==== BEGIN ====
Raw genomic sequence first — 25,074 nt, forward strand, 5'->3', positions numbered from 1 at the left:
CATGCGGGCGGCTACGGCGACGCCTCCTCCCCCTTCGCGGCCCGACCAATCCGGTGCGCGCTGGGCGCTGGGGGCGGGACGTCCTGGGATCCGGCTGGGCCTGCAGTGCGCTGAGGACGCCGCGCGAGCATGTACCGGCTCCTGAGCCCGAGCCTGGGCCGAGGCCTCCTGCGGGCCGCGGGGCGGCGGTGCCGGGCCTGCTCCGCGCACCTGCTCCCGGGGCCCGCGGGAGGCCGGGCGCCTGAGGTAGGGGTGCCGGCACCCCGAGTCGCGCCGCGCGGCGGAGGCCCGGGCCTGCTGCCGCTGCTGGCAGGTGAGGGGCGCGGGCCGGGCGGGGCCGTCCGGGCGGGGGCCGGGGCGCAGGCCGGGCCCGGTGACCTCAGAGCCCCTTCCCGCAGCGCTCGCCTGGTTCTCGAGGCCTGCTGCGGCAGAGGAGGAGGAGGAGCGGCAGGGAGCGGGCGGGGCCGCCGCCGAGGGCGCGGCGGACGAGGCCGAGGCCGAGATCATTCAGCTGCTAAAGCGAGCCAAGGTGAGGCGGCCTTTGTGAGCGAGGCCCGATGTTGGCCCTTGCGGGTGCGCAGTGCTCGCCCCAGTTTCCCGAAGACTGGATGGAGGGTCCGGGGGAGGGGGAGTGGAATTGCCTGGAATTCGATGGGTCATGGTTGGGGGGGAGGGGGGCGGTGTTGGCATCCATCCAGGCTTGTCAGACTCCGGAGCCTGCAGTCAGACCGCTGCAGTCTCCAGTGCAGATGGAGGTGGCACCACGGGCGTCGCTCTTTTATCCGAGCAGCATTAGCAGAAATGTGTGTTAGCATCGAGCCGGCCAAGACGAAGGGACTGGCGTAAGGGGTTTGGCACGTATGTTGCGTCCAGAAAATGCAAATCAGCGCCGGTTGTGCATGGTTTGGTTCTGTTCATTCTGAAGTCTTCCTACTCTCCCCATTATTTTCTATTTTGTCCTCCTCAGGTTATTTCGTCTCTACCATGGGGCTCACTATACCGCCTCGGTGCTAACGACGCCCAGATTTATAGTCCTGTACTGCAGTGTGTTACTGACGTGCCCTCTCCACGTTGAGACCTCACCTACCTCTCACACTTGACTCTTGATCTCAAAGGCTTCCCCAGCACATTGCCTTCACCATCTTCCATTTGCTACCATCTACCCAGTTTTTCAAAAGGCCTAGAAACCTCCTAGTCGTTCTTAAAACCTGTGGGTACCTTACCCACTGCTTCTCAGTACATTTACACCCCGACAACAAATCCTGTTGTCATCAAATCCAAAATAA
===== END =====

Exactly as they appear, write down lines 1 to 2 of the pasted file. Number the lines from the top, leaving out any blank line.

Raw genomic sequence first — 25,074 nt, forward strand, 5'->3', positions numbered from 1 at the left:
CATGCGGGCGGCTACGGCGACGCCTCCTCCCCCTTCGCGGCCCGACCAATCCGGTGCGCGCTGGGCGCTGGGGGCGGGACGTCCTGGGATCCGGCTGGGCCTGCAGTGCGCTGAGGACGCCGCGCGAGCATGTACCGGCTCCTGAGCCCGAGCCTGGGCCGAGGCCTCCTGCGGGCCGCGGGGCGGCGGTGCCGGGCCTGCTCCGCGCACCTGCTCCCGGGGCCCGCGGGAGGCCGGGCGCCTGAGGTAGGGGTGCCGGCACCCCGAGTCGCGCCGCGCGGCGGAGGCCCGGGCCTGCTGCCGCTGCTGGCAGGTGAGGGGCGCGGGCCGGGCGGGGCCGTCCGGGCGGGGGCCGGGGCGCAGGCCGGGCCCGGTGACCTCAGAGCCCCTTCCCGCAGCGCTCGCCTGGTTCTCGAGGCCTGCTGCGGCAGAGGAGGAGGAGGAGCGGCAGGGAGCGGGCGGGGCCGCCGCCGAGGGCGCGGCGGACGAGGCCGAGGCCGAGATCATTCAGCTGCTAAAGCGAGCCAAGGTGAGGCGGCCTTTGTGAGCGAGGCCCGATGTTGGCCCTTGCGGGTGCGCAGTGCTCGCCCCAGTTTCCCGAAGACTGGATGGAGGGTCCGGGGGAGGGGGAGTGGAATTGCCTGGAATTCGATGGGTCATGGTTGGGGGGGAGGGGGGCGGTGTTGGCATCCATCCAGGCTTGTCAGACTCCGGAGCCTGCAGTCAGACCGCTGCAGTCTCCAGTGCAGATGGAGGTGGCACCACGGGCGTCGCTCTTTTATCCGAGCAGCATTAGCAGAAATGTGTGTTAGCATCGAGCCGGCCAAGACGAAGGGACTGGCGTAAGGGGTTTGGCACGTATGTTGCGTCCAGAAAATGCAAATCAGCGCCGGTTGTGCATGGTTTGGTTCTGTTCATTCTGAAGTCTTCCTACTCTCCCCATTATTTTCTATTTTGTCCTCCTCAGGTTATTTCGTCTCTACCATGGGGCTCACTATACCGCCTCGGTGCTAACGACGCCCAGATTTATAGTCCTGTACTGCAGTGTGTTACTGACGTGCCCTCTCCACGTTGAGACCTCACCTACCTCTCACACTTGACTCTTGATCTCAAAGGCTTCCCCAGCACATTGCCTTCACCATCTTCCATTTGCTACCATCTACCCAGTTTTTCAAAAGGCCTAGAAACCTCCTAGTCGTTCTTAAAACCTGTGGGTACCTTACCCACTGCTTCTCAGTACATTTACACCCCGACAACAAATCCTGTTGTCATCAAATCCAAAATAA